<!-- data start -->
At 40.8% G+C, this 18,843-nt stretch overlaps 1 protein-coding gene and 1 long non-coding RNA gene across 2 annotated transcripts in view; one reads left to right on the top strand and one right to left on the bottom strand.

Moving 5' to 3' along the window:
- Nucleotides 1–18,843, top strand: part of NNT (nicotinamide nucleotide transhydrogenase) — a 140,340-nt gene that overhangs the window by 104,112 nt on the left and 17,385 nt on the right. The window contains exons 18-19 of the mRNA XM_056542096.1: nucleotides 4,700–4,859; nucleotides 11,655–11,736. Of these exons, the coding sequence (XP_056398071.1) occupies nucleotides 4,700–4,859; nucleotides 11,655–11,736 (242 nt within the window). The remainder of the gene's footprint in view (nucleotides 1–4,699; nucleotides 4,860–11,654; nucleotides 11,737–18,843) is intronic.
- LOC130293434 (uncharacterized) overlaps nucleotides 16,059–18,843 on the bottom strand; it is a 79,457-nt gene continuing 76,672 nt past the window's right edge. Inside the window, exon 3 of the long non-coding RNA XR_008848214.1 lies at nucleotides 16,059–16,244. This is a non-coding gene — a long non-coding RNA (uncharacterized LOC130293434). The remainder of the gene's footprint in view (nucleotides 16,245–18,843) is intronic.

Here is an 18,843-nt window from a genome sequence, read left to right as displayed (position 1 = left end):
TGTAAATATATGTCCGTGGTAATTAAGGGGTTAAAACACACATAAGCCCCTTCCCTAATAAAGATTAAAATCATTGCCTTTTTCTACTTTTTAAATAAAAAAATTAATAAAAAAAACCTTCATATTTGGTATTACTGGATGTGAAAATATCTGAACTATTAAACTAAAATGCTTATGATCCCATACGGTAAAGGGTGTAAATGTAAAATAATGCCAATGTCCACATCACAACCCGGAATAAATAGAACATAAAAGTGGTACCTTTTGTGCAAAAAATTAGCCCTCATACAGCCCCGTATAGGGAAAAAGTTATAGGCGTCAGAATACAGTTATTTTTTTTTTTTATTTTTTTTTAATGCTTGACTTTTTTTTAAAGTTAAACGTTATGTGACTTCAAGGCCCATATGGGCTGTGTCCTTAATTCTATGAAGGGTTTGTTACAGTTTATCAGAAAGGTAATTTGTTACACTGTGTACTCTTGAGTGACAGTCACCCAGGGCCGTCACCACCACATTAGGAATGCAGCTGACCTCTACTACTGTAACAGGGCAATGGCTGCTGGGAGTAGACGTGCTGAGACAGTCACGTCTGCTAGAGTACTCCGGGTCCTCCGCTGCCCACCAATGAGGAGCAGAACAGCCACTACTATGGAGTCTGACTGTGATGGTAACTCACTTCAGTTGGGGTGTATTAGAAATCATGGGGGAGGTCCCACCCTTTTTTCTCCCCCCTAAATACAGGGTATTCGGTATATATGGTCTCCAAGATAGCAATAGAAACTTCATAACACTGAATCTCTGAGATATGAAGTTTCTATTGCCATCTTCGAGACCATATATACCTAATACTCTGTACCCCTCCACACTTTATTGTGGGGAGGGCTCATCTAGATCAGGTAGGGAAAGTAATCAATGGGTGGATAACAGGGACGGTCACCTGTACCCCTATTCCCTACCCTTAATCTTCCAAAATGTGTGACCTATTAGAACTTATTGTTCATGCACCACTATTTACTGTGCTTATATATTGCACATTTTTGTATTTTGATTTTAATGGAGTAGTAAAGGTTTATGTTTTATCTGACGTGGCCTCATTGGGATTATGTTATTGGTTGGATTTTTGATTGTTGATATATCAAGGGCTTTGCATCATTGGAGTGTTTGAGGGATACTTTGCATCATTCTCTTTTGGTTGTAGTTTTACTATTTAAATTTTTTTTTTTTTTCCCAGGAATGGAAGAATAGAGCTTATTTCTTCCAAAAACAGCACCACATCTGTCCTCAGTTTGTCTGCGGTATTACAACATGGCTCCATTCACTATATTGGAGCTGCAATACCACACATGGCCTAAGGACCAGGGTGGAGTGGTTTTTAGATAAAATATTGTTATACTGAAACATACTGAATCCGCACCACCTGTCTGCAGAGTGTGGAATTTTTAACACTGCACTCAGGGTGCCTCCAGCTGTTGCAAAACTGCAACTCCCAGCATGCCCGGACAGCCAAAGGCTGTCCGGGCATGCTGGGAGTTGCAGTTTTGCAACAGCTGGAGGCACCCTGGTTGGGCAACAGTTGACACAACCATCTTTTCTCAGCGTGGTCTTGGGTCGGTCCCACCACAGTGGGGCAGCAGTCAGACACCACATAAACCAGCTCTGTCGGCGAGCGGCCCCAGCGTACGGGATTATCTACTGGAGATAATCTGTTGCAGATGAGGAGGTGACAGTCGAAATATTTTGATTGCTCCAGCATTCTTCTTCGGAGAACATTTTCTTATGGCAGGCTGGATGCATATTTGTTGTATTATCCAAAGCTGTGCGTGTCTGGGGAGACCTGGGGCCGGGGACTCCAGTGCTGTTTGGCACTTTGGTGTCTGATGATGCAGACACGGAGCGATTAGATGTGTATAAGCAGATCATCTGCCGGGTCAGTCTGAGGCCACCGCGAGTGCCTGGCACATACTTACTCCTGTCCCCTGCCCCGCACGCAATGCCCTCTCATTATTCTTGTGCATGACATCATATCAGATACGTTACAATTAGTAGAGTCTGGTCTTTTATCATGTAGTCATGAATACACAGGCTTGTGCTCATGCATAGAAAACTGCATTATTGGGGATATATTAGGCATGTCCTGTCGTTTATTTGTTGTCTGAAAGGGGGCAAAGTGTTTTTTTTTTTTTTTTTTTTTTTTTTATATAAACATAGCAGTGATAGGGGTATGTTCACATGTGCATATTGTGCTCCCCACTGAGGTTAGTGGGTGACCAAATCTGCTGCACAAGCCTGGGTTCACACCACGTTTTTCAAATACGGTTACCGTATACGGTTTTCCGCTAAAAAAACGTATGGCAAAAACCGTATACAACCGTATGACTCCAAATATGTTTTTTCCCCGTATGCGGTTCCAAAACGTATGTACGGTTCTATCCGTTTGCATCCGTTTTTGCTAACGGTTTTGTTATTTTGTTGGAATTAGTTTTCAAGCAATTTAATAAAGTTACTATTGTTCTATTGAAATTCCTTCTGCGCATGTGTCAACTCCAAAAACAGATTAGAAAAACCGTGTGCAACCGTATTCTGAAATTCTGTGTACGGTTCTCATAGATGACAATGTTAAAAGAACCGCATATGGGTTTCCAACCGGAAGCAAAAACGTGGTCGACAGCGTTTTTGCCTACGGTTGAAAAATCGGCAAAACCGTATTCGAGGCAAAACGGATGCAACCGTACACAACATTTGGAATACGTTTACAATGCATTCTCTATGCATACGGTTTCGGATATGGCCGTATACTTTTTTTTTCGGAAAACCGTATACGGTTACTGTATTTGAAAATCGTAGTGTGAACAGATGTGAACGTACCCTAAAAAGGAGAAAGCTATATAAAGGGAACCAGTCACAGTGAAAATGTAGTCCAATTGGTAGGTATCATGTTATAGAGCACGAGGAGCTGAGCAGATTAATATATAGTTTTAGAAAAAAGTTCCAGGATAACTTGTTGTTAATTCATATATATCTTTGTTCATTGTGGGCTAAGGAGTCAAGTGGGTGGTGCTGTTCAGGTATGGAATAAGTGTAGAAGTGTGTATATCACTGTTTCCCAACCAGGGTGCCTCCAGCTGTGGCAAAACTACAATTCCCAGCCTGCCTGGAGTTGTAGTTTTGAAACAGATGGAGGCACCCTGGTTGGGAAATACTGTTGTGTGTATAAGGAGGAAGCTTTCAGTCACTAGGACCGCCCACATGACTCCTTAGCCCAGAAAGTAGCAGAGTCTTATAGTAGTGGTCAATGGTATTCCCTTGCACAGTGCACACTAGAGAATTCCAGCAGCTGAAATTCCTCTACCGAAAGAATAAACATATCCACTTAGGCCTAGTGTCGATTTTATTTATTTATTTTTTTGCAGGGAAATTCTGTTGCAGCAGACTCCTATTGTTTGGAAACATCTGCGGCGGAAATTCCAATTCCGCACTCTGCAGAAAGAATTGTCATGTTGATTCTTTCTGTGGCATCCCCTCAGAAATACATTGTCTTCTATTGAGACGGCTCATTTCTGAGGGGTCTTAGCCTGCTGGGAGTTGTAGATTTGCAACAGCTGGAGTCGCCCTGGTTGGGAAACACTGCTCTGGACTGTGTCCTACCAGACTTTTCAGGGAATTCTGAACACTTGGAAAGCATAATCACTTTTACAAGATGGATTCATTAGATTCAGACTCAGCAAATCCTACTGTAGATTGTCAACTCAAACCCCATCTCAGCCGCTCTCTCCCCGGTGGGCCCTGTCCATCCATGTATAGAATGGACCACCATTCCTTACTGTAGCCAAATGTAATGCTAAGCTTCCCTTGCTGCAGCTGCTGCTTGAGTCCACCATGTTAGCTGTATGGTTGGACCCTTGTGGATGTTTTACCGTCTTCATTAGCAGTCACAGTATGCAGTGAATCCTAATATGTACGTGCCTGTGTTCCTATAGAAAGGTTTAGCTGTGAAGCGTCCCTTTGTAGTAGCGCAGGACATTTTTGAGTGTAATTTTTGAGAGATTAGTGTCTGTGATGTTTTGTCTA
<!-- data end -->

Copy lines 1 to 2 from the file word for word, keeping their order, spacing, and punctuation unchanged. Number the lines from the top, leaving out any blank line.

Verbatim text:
At 40.8% G+C, this 18,843-nt stretch overlaps 1 protein-coding gene and 1 long non-coding RNA gene across 2 annotated transcripts in view; one reads left to right on the top strand and one right to left on the bottom strand.

Moving 5' to 3' along the window: